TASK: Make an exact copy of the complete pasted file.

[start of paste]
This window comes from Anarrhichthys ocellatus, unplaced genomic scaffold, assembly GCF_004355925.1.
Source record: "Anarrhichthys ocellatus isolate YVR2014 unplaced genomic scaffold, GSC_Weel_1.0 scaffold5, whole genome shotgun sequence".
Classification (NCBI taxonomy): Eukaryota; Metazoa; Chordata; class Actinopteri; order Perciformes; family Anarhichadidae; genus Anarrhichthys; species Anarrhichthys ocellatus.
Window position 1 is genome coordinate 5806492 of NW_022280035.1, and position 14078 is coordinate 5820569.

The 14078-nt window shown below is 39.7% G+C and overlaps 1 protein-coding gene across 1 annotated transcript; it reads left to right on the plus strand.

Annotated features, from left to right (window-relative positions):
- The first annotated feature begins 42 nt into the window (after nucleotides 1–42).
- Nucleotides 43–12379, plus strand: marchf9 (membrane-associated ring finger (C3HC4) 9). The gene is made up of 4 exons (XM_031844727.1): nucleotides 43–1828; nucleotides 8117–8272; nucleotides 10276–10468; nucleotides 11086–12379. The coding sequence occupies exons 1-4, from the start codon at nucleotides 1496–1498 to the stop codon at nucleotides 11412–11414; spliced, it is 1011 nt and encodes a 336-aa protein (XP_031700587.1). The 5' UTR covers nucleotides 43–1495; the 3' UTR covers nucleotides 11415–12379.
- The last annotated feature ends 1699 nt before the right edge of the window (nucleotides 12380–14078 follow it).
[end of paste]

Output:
This window comes from Anarrhichthys ocellatus, unplaced genomic scaffold, assembly GCF_004355925.1.
Source record: "Anarrhichthys ocellatus isolate YVR2014 unplaced genomic scaffold, GSC_Weel_1.0 scaffold5, whole genome shotgun sequence".
Classification (NCBI taxonomy): Eukaryota; Metazoa; Chordata; class Actinopteri; order Perciformes; family Anarhichadidae; genus Anarrhichthys; species Anarrhichthys ocellatus.
Window position 1 is genome coordinate 5806492 of NW_022280035.1, and position 14078 is coordinate 5820569.

The 14078-nt window shown below is 39.7% G+C and overlaps 1 protein-coding gene across 1 annotated transcript; it reads left to right on the plus strand.

Annotated features, from left to right (window-relative positions):
- The first annotated feature begins 42 nt into the window (after nucleotides 1–42).
- Nucleotides 43–12379, plus strand: marchf9 (membrane-associated ring finger (C3HC4) 9). The gene is made up of 4 exons (XM_031844727.1): nucleotides 43–1828; nucleotides 8117–8272; nucleotides 10276–10468; nucleotides 11086–12379. The coding sequence occupies exons 1-4, from the start codon at nucleotides 1496–1498 to the stop codon at nucleotides 11412–11414; spliced, it is 1011 nt and encodes a 336-aa protein (XP_031700587.1). The 5' UTR covers nucleotides 43–1495; the 3' UTR covers nucleotides 11415–12379.
- The last annotated feature ends 1699 nt before the right edge of the window (nucleotides 12380–14078 follow it).